There is a big question mark over the participation of noted author of Indian origin and Booker Prize winner Salman Rushdie in the Jaipur Literature Festival 2012, starting here on Friday, in the wake of protests from orthodox Muslim groups and the Rajasthan government's apprehension of a law and order situation.
Mr. Rushdie had been here for the 2007 JLF.
The organisers have already removed Mr. Rushdie's name from the list of participants and come out with a terse statement: “Salman Rushdie will not be in India on 20th Jan. due to a change in his schedule. The festival stands by its invitation to Mr. Rushdie.”
Everyone involved with the five-day festival, which has become a big draw for writers, publishers and literature lovers the world over, is being either diplomatic or politically correct in his utterances.
January 20 happens to be a Friday and the Muslim groups that are adamant about stopping Mr. Rushdie have given a call to the “believers” to assemble at the City's Jama Masjid for protests after Friday prayers.
The Congress government has taken the stand that if his arrival creates a law and order situation, then it will be a cause for concern to the State. The Congress party in Rajasthan jumped on the bandwagon of protesters against Mr. Rushdie. State party chief Chandra Bhan supported the demand of the Muslim groups, while the party MP from Jaipur Mahesh Joshi asked the government to stop Mr. Rushdie's participation. The State BJP too has asked the government to stop Mr. Rushdie from participating.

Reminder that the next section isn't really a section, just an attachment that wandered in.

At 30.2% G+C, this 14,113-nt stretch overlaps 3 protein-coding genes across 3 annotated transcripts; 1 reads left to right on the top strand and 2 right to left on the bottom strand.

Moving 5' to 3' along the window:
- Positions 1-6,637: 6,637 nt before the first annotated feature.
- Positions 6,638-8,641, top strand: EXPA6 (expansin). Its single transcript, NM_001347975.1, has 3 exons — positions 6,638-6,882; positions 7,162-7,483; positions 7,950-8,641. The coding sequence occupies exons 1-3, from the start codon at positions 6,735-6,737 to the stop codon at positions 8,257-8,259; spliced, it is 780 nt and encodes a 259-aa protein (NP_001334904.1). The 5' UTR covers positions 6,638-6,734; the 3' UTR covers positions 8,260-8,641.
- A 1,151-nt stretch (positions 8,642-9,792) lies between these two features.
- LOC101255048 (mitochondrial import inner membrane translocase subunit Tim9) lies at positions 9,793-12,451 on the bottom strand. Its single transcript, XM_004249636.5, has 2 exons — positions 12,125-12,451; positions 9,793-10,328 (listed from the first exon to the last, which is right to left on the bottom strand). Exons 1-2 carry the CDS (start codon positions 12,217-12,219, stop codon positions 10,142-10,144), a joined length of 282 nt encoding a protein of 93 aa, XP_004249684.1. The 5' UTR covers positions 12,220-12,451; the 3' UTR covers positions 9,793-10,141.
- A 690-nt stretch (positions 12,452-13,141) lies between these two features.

Mr. Gehlot met Union Home Minister P. Chidambaram in New Delhi. They reportedly discussed the socio-political and law and order implications of Mr. Rushdie's visit — especially in the context of the Assembly elections in Uttar Pradesh and other States. The Chief Minister also met Salman Khurshid, Union Minister for Minorities Affairs.
“We have no official communication on Mr. Rushdie,” Mr. Gehlot told mediapersons in New Delhi. “Some Muslim organisations had submitted a memorandum to the government requesting it to stop Mr. Rushdie on account of his objectionable comments on Islam in his books. I have intimated their sentiments to the Centre.”
Chief Secretary S. Ahmad said he did not have any information. “You please ask the organisations. They will be able to tell you,” he said when this correspondent contacted him.
“This is an opportunistic stand. The Chief Minister has given in too easily,” charged Kavita Srivastava, general secretary of the People's Union for Civil Liberties, Rajasthan. Ms. Srivastava, along other human rights activists, staged a rally at Jaipur Ambedkar Circle here in protest against attempts to stop Mr. Rushdie. “We condemn such protests against Mr. Rushdie's visit. The Chief Minister has gone all the way to Delhi to say that Mr. Rushdie is a security risk. This is just a clumsy excuse to stop him,” Ms. Srivastava said.
“Most of the opposition to Mr. Rushdie from the Muslim groups is based on misinformation,” said M. Hasan, a Muslim intellectual and former Professor at the HCM Rajasthan Institute of Public Administration. “Muslims can protest against the visit of Mr. Rushdie, though the protests appear to me to be a diversion from the basic issues facing the Muslim community in Rajasthan. I wish Jaipur Muslims knew their priorities,” noted Prof. Hasan, a regular at the festival.
“I have a strong feeling that the coming elections in U.P. have something to do with all this.”